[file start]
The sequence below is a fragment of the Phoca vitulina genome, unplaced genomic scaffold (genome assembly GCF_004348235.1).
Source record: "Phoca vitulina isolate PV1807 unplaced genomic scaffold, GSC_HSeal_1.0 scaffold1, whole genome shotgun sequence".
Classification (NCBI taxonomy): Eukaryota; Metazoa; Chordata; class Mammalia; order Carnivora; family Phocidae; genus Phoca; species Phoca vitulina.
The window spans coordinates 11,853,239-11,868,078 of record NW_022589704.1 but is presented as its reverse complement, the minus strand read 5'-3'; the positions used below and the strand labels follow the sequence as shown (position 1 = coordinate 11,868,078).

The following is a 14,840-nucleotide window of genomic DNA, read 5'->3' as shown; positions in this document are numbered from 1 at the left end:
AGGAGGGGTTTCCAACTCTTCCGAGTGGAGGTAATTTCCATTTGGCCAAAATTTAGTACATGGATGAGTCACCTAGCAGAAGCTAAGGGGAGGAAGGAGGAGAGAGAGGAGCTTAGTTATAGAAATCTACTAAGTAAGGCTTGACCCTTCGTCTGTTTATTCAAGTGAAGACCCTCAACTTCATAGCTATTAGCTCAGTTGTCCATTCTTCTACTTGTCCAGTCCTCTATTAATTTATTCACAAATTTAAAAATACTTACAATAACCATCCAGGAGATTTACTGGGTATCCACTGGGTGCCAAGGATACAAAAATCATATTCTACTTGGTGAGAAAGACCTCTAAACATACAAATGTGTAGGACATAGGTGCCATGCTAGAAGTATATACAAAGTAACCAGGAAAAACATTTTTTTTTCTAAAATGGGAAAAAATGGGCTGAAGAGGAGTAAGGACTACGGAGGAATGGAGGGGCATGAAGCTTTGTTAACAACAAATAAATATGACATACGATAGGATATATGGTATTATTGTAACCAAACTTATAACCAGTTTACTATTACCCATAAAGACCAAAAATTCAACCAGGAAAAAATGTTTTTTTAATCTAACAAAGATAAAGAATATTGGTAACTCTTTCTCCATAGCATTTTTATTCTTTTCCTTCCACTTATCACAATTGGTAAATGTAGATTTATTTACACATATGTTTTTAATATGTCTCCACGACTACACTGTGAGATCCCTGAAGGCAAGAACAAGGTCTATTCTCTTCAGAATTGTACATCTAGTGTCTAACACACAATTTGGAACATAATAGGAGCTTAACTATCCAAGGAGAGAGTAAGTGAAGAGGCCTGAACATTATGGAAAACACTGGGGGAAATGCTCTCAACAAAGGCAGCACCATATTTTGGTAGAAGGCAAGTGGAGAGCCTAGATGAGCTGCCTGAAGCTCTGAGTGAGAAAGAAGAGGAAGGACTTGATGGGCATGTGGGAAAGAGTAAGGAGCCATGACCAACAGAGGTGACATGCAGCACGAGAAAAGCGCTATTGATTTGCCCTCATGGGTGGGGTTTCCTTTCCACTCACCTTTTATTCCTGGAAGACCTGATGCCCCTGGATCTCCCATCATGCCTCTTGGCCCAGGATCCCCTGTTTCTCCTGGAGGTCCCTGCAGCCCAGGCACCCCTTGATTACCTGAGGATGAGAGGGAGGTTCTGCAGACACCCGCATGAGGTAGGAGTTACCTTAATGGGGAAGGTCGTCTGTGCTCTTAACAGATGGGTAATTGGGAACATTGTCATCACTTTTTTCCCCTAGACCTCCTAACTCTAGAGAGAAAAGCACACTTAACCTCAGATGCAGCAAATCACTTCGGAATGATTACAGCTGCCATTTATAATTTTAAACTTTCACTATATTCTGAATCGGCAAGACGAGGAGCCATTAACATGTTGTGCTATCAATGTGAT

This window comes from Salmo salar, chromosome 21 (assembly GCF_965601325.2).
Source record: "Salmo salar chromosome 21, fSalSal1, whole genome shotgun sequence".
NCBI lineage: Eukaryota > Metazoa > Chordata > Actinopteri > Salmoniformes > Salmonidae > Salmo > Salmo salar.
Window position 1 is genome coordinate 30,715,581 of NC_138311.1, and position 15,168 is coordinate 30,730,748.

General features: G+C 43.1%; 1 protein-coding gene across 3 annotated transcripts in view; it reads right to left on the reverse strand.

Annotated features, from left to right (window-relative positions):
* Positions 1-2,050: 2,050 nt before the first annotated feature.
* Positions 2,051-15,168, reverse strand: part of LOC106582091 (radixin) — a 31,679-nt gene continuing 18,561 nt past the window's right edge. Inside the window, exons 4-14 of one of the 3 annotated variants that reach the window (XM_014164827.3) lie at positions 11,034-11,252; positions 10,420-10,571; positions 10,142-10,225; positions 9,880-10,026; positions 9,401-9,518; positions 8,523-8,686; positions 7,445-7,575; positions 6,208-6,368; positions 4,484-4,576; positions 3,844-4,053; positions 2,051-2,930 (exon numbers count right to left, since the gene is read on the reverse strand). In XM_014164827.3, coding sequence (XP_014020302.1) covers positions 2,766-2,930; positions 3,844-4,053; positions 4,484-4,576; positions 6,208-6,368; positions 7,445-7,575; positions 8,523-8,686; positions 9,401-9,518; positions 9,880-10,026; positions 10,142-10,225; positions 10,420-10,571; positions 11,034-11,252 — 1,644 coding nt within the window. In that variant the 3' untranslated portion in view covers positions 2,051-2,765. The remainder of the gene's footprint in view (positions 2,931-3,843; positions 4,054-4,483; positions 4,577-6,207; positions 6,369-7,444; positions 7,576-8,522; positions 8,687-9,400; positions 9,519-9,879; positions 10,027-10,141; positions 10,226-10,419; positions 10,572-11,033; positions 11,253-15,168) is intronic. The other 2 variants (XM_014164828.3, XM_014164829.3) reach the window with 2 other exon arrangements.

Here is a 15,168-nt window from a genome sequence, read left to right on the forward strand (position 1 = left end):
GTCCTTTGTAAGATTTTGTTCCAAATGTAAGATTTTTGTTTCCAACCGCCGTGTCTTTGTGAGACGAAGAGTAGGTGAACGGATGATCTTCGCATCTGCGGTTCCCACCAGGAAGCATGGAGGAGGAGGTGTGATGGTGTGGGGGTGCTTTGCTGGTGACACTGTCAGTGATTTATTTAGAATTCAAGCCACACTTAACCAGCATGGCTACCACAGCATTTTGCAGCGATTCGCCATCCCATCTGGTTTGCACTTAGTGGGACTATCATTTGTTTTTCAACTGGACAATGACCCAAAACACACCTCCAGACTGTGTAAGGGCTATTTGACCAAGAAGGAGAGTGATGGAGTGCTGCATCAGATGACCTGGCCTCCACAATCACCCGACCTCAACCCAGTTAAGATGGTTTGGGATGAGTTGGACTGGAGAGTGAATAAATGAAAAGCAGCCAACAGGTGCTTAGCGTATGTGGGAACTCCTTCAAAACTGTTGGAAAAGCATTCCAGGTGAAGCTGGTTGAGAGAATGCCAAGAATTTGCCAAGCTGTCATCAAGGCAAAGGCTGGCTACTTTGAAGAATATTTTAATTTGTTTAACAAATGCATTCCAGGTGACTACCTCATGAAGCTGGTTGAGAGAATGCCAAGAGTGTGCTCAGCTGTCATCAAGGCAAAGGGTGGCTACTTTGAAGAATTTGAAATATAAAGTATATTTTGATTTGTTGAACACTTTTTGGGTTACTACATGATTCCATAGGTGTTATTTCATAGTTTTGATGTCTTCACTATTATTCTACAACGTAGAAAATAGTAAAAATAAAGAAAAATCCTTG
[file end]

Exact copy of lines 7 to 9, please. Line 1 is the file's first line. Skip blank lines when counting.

This window comes from Salmo salar, chromosome 21 (assembly GCF_965601325.2).
Source record: "Salmo salar chromosome 21, fSalSal1, whole genome shotgun sequence".
NCBI lineage: Eukaryota > Metazoa > Chordata > Actinopteri > Salmoniformes > Salmonidae > Salmo > Salmo salar.